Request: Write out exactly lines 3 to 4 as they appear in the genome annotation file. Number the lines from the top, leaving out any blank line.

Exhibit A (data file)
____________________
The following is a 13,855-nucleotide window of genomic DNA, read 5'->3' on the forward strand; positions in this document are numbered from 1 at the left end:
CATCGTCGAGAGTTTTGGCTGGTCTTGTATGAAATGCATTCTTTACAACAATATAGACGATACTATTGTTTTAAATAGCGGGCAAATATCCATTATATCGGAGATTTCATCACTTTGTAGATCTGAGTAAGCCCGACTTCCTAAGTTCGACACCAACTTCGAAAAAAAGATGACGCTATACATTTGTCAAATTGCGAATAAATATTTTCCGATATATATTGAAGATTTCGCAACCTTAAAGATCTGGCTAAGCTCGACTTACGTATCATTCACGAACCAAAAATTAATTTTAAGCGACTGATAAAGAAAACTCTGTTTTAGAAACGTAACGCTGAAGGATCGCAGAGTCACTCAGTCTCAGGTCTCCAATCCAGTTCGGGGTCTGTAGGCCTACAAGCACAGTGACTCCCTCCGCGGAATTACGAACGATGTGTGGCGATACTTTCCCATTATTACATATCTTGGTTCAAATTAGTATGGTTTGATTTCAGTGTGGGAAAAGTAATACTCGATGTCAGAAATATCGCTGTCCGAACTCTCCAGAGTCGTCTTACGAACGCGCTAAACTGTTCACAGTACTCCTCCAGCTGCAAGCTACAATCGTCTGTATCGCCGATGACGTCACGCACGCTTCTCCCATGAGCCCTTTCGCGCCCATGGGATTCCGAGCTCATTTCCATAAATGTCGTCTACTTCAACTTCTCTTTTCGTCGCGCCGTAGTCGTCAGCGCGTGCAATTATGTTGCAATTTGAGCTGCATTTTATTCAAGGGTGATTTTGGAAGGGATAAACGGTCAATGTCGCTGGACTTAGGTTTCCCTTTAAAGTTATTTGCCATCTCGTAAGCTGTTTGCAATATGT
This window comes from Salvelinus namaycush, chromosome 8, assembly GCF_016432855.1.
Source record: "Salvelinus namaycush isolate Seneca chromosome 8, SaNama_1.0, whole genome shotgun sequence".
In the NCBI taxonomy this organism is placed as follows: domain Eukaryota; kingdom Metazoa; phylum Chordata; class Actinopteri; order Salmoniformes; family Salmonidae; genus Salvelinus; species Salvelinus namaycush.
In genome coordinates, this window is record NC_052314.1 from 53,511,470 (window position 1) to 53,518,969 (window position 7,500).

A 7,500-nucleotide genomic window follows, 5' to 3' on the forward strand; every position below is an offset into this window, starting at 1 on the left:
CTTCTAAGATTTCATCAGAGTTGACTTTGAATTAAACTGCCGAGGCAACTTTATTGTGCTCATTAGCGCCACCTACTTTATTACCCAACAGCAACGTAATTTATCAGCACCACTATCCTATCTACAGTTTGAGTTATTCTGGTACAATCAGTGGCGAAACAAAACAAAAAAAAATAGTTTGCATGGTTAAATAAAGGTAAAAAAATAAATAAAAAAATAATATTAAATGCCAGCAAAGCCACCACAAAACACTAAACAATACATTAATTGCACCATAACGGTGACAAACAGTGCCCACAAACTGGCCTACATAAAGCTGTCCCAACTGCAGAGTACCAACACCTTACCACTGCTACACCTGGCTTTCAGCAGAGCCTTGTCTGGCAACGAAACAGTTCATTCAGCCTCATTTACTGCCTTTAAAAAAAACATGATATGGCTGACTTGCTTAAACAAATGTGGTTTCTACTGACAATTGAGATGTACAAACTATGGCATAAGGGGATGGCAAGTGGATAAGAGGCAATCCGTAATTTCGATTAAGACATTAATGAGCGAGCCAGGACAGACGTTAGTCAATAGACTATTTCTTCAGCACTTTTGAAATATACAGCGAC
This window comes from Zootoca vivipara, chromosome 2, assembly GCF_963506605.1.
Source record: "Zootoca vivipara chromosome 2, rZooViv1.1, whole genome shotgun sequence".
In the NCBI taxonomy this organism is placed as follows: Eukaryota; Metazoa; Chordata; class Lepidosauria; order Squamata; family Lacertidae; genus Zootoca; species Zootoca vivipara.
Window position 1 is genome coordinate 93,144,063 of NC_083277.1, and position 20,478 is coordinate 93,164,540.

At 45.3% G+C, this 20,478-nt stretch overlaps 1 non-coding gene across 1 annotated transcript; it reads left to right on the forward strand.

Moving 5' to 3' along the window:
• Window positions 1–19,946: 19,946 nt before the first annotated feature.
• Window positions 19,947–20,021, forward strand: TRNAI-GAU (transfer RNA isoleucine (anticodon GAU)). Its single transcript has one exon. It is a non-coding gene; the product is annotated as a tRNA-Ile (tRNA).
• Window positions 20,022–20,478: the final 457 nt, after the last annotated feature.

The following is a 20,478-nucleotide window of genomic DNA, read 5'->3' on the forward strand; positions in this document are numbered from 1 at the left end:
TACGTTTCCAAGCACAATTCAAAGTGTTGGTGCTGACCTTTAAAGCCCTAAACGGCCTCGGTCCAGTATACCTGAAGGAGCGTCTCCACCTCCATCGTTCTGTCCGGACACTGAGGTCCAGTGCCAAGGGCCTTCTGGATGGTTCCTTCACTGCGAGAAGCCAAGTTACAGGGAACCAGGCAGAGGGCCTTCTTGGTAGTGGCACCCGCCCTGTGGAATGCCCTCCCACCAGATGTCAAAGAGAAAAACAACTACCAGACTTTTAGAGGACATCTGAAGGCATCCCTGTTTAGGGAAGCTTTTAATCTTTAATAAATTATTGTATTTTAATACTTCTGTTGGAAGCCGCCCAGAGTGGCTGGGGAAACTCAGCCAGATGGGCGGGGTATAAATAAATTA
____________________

This window comes from Salvelinus namaycush, chromosome 8, assembly GCF_016432855.1.
Source record: "Salvelinus namaycush isolate Seneca chromosome 8, SaNama_1.0, whole genome shotgun sequence".